Graphene-based biosensor for future perspectives

Graphene nano structure (GN) and its related derivatives have attracted the interest of bio- science/biotechnologies [21-24] because of their physiochemical and electric-electronic properties. Particularly, these exceptional values include high surface area (2630m2/g)

Table 4.1 Properties of graphene compared with other carbonaceous materials

Graphene

Carbon

nanotube

Fullerene

Graphite

Dimensions

2

1

0

3

Hybridization

sp2

Mostly sp2

Mostly sp2

sp2

Tenacity

Flexible, elastic

Flexible, elastic

Elastic

Flexible,

nonelastic

Hardness

Highest (for single layer)

High

High

High

Electrical

conductivity

(S/cm)

~2000

Structure-

dependent

10-10

Anisotropic: 2-3x104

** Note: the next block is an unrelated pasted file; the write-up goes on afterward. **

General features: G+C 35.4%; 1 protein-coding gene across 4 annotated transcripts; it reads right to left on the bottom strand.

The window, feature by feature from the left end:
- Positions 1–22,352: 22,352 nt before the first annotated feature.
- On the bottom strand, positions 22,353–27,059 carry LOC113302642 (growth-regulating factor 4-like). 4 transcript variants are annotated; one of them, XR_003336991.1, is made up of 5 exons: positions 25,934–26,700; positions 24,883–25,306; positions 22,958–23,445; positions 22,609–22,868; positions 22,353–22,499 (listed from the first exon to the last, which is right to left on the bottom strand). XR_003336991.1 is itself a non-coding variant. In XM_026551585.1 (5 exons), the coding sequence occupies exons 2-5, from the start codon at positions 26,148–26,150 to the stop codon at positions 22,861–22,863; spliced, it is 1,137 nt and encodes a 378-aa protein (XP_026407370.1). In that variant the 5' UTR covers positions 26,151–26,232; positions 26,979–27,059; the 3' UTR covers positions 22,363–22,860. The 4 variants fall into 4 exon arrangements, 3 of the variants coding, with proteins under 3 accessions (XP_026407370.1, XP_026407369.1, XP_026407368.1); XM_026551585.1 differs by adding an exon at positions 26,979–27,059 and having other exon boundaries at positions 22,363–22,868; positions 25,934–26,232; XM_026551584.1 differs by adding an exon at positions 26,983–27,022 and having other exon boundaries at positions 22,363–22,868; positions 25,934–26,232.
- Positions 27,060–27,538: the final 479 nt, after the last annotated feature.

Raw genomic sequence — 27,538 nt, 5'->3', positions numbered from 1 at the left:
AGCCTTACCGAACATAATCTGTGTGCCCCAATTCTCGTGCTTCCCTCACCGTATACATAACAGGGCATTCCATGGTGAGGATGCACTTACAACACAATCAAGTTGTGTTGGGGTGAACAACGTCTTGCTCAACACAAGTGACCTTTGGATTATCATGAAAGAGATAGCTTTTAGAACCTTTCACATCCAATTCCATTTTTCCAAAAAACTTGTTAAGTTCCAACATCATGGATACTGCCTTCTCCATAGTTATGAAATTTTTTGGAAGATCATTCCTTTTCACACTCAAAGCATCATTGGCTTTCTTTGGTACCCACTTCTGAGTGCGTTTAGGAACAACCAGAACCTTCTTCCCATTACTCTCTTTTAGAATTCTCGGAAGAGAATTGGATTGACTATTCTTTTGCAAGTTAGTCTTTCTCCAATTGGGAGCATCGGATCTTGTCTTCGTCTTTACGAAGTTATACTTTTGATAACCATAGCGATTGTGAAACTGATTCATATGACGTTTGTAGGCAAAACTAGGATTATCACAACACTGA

Experimental SSA (m2/g)

~1500

~1300

80-90

~10-20

Thermal

conductivity

(W/m/K)

4840-5300

3500

0.4

Anisotropic:

1500-2000

[25], excellent electrical conductivity (1738 S/m) [26], strong mechanical strength (about 1100 GPa) [27], good thermal conductivity (5000W/m/K) [28], high charge carrier mobility (about 10,000cm2 V—1 s—1) [29], good optical transparency (~97.7%) [30], and ease of biological as well as chemical functioning of graphene [31]. It is really a great opportunity to design a graphene-based sensor for wide application in the biomedical field due to its physiochemical properties [32]. A summary of the key properties of GN compared to its related carbon materials has been provided in Table 4.1 [33].

Herein, the overview of the applications of GN in biomedical fields are briefed, and it is an updated comprehensive work to those described in the reviews mentioned earlier, rather than an attempt to give a systematic and detailed review of this field. Graphene is accepted for different biosensing applications including DNA, glucose, hemoglobin (Hb), and cholesterol biosensors, drug and gene delivery, and cancer therapy. So graphene has potential applications in tissue engineering and fibrous capsule monitoring [34].

 
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